He contrasted this grassroots support for Trump and continued belief in “the Big Lie” among the Republican base with the eroding popularity for Slobodan Milosevic after his failed attempt to overturn the 2000 Serbian election. “The GOP is a vibrant ideological activist-driven party. This is an authoritarian movement from below.” In contrast, while Milosevic’s Socialist Party had “few ideologically committed activists left in 2000, [Republicans] are committed and waking up on Saturday morning and doing volunteer work.”
This ideological commitment, combined with growing disdain for democratic norms, was unusual, in his view. “I don’t know of an established party in an established democracy behaving this way. What happens in other places [is] the parties turn to the military,” citing 1970s Chile as an analogy.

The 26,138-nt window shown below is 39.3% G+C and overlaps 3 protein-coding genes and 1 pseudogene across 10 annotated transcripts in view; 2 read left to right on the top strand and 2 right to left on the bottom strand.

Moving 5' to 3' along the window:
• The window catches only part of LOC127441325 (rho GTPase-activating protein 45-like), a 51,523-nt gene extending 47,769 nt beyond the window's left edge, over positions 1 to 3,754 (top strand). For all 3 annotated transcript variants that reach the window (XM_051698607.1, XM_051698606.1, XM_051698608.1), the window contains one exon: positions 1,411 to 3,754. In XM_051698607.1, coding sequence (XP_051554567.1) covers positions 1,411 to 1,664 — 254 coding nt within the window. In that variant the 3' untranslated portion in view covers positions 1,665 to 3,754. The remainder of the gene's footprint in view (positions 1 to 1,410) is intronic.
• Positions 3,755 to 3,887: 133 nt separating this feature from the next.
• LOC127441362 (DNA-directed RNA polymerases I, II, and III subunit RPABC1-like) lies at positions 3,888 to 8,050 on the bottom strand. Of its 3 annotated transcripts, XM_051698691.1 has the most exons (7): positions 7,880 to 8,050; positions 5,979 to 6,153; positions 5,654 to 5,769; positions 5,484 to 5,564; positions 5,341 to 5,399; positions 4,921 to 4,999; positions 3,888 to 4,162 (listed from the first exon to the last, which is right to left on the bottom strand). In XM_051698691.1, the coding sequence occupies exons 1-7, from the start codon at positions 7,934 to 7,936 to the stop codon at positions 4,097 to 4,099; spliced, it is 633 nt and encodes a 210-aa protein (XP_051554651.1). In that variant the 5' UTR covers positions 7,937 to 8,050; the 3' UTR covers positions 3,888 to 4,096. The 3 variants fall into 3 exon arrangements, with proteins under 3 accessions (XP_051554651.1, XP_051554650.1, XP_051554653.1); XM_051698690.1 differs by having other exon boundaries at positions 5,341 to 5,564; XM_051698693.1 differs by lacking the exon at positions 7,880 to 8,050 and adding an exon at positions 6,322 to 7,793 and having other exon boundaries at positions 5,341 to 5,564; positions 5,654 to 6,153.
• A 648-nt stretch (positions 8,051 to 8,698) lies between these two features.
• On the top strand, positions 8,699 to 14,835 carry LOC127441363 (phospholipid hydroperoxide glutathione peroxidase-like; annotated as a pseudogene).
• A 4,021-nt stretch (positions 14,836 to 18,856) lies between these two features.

“The Christian Democrats were a thoroughly democratic party that was scared of [then-President Salvador] Allende and backed the coup,” said Levitsky. “The party itself didn’t devolve into an authoritarian party, and rather than becoming authoritarian themselves, center-right parties relied on the military to do the work.”
The best example of a political party shifting toward authoritarianism in recent decades is in Hungary, where strongman Viktor Orban’s Fidesz Party has become dominant as the Central European country has become the leading example of what’s become known as “illiberal democracy.” As Valerie Bunce, a political scientist at Cornell, noted, it’s “probably the best comparison” to Donald Trump’s Republican Party. However, she added that under Orban, the party is not “a cult of personality.” Instead, Orban “delivers the goods” that the party’s rural voters want.